Home Travel USA Fall Bounty in the Inland Northwest

Fall Bounty in the Inland Northwest

Editor’s note: This article first appeared in Traveling Boy’s Thanksgiving issue in November 2013 issue. Our site was in its salad years when esteemed travel, food and wine journalist John Blanchette joined our staff, dramatically taking our site to the next level. This article serves as a testament to John’s graciousness and remarkable talent. May he continue to rest in peace along with a designer pizza, ‘the best gnocchi he ever tasted’ and an ‘extraordinary’ glass of solid rosé.

JOHN BLANCHETTE (February 26, 1946 – March 4, 2014)

In late autumn the rolling hills of the Palouse in Eastern Washington and North Idaho turn to gold as wheat ripens over thousands of acres and giant green combines crawl over the fields like giant locusts harvesting grain.

combine on a Palouse field
Combines move through the fields like giant locusts devouring grain. PHOTO COURTESY OF DEB ROSKAMP.

Rain is scarce in this region and wheat, barley, legumes, especially chickpeas and lentils, respond well to the dry farming.

When irrigated the rich earth will grow most anything and fruit orchards are plentiful, providing pears, plums, cherries, peaches, apples, etc. World-class vineyards take advantage of the terroir and 22 varieties of vegetables, from carrots to tomatoes are commercially farmed along with grass, vegetable and flower seeds.  Berries of all types are a major crop including wild huckleberries, which cannot be cultivated and are also coveted by deer, elk, moose and bears, who freely roam the land with an avian brotherhood that includes wild turkeys, hawks, eagles, ducks and geese.  With so much abundance of flora and fauna, hunting and fishing are popular pastimes along with water sports and white water rafting in this land of 76 lakes and numerous wild rivers.

Spokane is the major city in the region with a population of 210,000 and half a million in the surrounding area, the largest urban hub between Seattle and Minneapolis.

Riverfront Park, Spokane
The legacy of Spokane’s World’s Fair in Expo ’74 remains today at the 100-acre Riverfront Park. PHOTO COURTESY OF DEB ROSKAMP.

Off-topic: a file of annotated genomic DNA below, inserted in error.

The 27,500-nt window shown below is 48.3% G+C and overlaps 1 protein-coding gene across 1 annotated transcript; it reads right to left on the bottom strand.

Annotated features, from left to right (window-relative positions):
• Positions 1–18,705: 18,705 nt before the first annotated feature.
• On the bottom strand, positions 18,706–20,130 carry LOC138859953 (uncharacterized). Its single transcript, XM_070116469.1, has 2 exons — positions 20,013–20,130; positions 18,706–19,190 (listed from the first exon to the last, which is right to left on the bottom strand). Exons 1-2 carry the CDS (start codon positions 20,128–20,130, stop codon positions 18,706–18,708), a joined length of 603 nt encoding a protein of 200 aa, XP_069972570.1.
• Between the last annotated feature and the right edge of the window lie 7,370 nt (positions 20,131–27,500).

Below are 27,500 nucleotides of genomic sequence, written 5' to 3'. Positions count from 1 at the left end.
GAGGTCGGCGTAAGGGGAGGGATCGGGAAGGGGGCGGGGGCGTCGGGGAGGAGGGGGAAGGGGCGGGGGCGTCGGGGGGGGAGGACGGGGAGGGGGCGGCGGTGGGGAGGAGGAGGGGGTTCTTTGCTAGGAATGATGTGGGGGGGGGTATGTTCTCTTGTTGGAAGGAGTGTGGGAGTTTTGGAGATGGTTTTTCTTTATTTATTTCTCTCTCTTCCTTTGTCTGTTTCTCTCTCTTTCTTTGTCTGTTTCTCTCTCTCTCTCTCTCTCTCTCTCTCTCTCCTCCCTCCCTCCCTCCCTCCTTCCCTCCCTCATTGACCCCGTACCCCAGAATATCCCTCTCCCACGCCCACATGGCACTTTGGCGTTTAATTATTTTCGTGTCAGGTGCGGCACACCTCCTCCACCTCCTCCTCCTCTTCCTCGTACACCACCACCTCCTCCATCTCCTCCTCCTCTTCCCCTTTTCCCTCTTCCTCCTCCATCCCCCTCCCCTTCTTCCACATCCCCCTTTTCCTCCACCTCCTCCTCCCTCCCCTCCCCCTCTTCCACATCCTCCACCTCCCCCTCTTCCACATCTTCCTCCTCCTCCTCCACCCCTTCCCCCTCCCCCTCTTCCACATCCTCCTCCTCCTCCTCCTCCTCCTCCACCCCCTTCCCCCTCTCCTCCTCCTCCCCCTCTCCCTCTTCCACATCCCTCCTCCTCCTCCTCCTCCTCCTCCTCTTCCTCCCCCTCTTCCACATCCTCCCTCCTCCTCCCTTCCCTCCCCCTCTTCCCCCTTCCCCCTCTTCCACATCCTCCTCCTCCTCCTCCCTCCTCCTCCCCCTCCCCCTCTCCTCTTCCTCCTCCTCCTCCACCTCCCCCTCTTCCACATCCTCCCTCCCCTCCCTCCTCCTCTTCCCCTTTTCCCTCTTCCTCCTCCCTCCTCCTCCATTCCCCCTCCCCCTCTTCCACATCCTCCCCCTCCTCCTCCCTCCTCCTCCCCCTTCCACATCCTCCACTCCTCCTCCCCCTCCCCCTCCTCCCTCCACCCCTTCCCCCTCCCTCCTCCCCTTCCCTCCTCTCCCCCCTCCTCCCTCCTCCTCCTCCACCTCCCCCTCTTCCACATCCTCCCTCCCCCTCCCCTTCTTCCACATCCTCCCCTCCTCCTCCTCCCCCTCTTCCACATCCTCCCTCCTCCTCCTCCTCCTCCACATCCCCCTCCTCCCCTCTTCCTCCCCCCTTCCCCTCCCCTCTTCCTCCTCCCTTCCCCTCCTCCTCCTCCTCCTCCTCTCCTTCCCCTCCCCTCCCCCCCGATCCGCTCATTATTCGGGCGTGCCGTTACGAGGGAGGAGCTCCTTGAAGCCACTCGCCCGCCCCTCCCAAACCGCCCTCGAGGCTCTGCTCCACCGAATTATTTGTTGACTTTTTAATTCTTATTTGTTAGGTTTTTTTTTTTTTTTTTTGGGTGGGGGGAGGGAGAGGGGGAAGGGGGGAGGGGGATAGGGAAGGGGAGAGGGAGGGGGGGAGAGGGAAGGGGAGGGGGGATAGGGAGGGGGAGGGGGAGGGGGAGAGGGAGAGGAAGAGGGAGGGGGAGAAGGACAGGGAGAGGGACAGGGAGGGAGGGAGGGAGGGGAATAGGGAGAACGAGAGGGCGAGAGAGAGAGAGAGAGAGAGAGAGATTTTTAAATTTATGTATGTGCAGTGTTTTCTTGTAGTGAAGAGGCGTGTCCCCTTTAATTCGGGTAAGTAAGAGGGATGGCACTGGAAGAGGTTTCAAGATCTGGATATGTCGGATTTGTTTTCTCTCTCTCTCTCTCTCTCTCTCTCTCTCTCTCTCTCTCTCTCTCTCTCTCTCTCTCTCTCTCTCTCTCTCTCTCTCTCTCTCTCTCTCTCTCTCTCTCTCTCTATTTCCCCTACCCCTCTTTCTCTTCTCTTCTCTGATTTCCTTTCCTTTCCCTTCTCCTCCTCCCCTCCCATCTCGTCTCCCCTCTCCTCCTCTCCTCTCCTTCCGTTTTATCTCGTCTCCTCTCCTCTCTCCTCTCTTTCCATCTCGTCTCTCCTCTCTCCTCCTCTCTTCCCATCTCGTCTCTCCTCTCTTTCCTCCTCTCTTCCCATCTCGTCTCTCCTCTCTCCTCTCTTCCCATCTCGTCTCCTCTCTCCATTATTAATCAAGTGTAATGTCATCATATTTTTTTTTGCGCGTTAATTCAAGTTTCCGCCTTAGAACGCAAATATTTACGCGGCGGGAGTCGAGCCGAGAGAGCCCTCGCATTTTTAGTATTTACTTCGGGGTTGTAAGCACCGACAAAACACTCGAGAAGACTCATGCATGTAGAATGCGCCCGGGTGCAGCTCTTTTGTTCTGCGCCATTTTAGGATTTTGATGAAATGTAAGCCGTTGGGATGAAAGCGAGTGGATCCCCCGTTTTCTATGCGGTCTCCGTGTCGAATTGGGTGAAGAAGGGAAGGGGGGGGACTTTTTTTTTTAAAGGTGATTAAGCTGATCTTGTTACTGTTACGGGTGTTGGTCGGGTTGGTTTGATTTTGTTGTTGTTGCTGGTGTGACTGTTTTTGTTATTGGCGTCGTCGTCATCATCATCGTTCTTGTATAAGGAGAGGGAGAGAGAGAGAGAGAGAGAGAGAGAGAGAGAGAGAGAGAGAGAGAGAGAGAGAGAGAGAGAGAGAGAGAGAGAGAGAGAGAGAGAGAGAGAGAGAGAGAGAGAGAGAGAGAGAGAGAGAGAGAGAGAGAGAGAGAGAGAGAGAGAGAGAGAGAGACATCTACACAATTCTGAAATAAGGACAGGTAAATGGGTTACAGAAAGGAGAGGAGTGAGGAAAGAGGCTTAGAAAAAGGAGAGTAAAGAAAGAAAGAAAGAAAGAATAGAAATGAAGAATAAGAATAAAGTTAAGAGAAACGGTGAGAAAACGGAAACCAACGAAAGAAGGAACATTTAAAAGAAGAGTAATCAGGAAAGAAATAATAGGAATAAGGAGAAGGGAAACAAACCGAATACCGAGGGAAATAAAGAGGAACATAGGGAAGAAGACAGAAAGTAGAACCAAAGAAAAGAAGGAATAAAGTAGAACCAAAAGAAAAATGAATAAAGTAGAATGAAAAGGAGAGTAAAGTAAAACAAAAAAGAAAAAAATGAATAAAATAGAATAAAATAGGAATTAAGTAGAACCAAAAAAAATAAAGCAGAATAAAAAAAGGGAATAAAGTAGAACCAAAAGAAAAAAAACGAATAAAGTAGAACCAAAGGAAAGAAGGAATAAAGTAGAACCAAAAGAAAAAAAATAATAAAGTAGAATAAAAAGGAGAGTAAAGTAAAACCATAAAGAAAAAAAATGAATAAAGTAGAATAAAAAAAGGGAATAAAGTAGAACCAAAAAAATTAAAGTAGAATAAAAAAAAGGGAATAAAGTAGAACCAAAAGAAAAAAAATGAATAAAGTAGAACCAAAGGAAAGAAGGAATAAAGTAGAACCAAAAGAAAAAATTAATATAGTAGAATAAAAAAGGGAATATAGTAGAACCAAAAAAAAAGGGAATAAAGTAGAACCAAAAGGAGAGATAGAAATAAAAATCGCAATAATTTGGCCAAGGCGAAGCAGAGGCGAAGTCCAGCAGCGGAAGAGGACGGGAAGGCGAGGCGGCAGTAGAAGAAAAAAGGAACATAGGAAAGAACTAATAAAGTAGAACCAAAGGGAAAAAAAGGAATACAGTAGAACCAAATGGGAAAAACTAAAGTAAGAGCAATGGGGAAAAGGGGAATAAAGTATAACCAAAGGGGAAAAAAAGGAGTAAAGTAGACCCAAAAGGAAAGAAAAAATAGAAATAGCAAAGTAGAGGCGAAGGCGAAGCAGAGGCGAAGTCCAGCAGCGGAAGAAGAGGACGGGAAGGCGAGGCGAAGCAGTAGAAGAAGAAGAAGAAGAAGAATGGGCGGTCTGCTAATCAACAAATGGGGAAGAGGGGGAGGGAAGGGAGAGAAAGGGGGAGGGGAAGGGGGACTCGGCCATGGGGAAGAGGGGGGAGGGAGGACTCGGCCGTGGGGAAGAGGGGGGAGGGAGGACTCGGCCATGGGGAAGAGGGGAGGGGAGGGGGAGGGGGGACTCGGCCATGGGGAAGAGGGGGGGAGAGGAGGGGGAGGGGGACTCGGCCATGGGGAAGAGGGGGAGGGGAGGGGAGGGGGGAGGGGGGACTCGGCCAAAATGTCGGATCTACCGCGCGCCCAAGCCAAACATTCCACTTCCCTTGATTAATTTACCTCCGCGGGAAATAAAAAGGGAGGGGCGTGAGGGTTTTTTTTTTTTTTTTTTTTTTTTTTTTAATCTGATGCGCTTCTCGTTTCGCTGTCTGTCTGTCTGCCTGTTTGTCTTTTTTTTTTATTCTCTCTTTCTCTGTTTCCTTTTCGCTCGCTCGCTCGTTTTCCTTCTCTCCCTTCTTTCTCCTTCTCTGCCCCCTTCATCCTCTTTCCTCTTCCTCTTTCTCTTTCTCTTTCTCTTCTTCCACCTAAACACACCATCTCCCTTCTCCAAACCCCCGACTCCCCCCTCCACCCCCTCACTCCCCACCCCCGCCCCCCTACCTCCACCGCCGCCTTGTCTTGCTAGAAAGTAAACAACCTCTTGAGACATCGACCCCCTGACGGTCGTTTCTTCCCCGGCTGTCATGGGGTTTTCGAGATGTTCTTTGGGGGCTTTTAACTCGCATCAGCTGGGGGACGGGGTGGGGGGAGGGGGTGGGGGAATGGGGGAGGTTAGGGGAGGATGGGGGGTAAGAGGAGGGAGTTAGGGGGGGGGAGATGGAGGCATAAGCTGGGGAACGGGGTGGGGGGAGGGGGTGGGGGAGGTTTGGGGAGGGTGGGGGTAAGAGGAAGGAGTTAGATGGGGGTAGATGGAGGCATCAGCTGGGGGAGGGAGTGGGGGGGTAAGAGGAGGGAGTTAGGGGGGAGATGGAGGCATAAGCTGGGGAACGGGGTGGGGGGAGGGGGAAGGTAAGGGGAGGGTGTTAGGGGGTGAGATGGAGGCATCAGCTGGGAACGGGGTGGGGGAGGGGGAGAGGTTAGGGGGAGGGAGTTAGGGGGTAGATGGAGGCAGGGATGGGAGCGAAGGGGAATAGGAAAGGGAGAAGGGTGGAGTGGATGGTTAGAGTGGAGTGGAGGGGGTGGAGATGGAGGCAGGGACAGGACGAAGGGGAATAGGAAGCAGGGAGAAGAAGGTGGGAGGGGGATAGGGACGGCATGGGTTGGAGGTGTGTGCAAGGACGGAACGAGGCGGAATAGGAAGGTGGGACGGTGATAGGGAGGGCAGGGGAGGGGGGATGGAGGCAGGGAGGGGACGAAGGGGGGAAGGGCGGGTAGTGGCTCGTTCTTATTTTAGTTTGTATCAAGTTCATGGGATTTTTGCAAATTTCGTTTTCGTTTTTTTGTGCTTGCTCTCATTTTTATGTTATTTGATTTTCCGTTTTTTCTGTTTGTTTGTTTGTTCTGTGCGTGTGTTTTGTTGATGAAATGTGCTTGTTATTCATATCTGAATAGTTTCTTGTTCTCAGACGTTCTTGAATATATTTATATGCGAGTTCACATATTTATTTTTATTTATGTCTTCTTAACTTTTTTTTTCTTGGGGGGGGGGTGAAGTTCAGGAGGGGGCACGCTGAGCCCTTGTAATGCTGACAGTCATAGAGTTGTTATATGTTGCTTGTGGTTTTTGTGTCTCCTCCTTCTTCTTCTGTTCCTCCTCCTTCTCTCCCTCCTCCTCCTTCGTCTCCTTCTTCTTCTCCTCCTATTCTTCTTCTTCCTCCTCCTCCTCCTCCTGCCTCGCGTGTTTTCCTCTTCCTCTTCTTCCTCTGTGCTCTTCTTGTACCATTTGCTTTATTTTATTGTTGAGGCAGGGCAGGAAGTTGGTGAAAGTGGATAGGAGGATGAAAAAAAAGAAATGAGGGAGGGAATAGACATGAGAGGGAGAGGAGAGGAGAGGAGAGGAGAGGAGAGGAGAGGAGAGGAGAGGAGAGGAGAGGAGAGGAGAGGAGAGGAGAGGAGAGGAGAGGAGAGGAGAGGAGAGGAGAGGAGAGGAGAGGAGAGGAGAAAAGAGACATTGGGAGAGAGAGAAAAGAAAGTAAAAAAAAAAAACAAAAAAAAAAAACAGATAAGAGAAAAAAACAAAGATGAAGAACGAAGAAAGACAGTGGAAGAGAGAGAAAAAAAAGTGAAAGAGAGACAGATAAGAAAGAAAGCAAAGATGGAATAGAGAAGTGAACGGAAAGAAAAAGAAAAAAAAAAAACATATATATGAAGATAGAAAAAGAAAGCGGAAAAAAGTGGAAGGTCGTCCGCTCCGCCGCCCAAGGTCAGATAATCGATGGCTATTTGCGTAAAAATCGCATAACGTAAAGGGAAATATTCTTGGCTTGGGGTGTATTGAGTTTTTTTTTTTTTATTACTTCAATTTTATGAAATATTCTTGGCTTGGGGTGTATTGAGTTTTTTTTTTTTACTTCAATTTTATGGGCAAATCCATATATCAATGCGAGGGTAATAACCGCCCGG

There are over 20 wineries in Spokane, most with tasting rooms, and I indulged at Barrister. The owners are lawyers, accounting for the label. Headquartered in a historic brick building you enter off a back alley, like you might a prohibition-era speakeasy.

There are a number of excellent universities in the Inland Northwest including Gonzaga, Washington State, University of Idaho, Eastern Washington University, Lewis and Clark, North Idaho College, Whitworth, etc.  It is a rural but enlightened community that emphasizes agricultural science and puts its products into the hands of some great chefs, restaurants and specialty food producers whose creations I fully enjoyed as I traveled the Inland Northwest along the corridor of Eastern Washington and the North Idaho panhandle.

Shaped like a little house on the prairie with the panhandle forming its chimney, Idahoans are particular about area names.  It is North Idaho and not northern and Moscow is in Russia (as I was told several times), Mosco(h) is the way they pronounce it in North Idaho.  No matter how you say it, the countryside is rich and abundant and the cities and towns have retained their architectural heritage. Fifty percent of Spokane’s downtown buildings are protected as historic sites.

Over several days I explored the bounty and inviting landscape of the area on a culinary tour of the vineyards, farm stands and restaurants, first driving north from Spokane towards Sandpoint, Idaho, about 80 miles, I then circled south through the lake lands and farms toward Coeur d’Alene (a term applied to the Indian traders by the French for their sharp business skills, literally “heart of an awl”) and then south 70 miles to Moscow, home to the University of Idaho and the Co-Op, the largest grocery store in town and full of all local organically produced products. Traveling west seven miles to Pullman, the city is home to Washington State University and one of my favorite stops, Ferdinand’s Creamery for Cougar Gold cheddar cheese (which comes in a 30 ounce can for $18) and the ice cream parlor, all run by students.